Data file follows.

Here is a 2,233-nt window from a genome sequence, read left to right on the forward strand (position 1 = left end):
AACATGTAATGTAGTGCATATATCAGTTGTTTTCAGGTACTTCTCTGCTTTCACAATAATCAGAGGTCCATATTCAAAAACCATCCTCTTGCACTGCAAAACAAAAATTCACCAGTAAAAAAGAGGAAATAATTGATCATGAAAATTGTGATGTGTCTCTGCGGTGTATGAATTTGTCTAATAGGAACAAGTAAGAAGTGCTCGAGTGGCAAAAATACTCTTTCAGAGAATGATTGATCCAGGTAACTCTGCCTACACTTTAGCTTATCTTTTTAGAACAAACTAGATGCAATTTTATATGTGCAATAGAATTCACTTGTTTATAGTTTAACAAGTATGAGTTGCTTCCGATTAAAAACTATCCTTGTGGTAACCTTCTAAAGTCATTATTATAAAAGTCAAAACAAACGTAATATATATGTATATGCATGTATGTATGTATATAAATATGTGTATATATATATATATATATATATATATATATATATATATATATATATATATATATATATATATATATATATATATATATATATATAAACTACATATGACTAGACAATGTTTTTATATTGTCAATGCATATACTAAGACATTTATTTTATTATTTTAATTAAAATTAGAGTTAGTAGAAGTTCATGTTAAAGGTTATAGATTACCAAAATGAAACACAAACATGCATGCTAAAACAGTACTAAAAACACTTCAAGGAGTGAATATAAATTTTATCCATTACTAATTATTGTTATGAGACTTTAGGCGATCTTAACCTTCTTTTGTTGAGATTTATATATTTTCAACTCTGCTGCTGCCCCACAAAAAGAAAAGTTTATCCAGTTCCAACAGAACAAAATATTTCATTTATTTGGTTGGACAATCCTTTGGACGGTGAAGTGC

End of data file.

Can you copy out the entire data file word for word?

Here is a 2,233-nt window from a genome sequence, read left to right on the forward strand (position 1 = left end):
AACATGTAATGTAGTGCATATATCAGTTGTTTTCAGGTACTTCTCTGCTTTCACAATAATCAGAGGTCCATATTCAAAAACCATCCTCTTGCACTGCAAAACAAAAATTCACCAGTAAAAAAGAGGAAATAATTGATCATGAAAATTGTGATGTGTCTCTGCGGTGTATGAATTTGTCTAATAGGAACAAGTAAGAAGTGCTCGAGTGGCAAAAATACTCTTTCAGAGAATGATTGATCCAGGTAACTCTGCCTACACTTTAGCTTATCTTTTTAGAACAAACTAGATGCAATTTTATATGTGCAATAGAATTCACTTGTTTATAGTTTAACAAGTATGAGTTGCTTCCGATTAAAAACTATCCTTGTGGTAACCTTCTAAAGTCATTATTATAAAAGTCAAAACAAACGTAATATATATGTATATGCATGTATGTATGTATATAAATATGTGTATATATATATATATATATATATATATATATATATATATATATATATATATATATATATATATATATATATATATATATATATATAAACTACATATGACTAGACAATGTTTTTATATTGTCAATGCATATACTAAGACATTTATTTTATTATTTTAATTAAAATTAGAGTTAGTAGAAGTTCATGTTAAAGGTTATAGATTACCAAAATGAAACACAAACATGCATGCTAAAACAGTACTAAAAACACTTCAAGGAGTGAATATAAATTTTATCCATTACTAATTATTGTTATGAGACTTTAGGCGATCTTAACCTTCTTTTGTTGAGATTTATATATTTTCAACTCTGCTGCTGCCCCACAAAAAGAAAAGTTTATCCAGTTCCAACAGAACAAAATATTTCATTTATTTGGTTGGACAATCCTTTGGACGGTGAAGTGC